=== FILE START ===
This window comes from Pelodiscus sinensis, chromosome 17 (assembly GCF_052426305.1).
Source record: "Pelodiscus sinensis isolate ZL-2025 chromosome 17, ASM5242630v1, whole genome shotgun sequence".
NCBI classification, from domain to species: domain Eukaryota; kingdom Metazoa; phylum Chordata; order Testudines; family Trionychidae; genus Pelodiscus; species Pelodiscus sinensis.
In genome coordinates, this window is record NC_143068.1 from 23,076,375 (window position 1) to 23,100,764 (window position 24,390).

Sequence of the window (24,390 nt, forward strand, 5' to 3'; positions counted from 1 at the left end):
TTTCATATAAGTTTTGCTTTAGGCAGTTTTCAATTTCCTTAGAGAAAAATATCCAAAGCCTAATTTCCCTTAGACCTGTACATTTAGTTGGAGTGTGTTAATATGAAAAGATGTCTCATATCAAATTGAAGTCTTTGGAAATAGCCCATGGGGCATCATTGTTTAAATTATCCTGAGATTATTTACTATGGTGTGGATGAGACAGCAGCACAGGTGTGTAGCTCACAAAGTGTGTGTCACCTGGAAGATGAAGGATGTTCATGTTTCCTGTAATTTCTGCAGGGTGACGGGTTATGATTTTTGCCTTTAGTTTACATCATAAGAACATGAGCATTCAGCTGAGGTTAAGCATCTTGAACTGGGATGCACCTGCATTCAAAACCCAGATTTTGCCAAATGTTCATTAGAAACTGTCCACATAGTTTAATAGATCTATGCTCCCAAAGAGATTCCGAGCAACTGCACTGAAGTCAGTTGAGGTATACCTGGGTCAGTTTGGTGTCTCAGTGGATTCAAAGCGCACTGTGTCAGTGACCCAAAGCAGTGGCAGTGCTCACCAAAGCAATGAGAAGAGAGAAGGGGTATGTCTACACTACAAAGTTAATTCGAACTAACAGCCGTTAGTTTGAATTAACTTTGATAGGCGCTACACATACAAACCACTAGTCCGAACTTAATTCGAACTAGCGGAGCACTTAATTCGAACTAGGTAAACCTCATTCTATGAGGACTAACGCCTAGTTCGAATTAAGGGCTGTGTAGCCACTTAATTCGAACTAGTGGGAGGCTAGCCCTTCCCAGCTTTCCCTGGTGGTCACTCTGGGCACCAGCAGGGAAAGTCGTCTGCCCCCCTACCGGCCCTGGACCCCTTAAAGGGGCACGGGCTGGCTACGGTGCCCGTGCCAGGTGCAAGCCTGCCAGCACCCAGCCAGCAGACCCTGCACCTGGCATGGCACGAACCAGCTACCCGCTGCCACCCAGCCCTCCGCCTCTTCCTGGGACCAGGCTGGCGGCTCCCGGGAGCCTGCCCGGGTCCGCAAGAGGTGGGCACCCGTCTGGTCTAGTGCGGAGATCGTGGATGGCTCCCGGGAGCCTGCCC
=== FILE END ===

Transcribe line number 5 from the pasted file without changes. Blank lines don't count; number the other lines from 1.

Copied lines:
Sequence of the window (24,390 nt, forward strand, 5' to 3'; positions counted from 1 at the left end):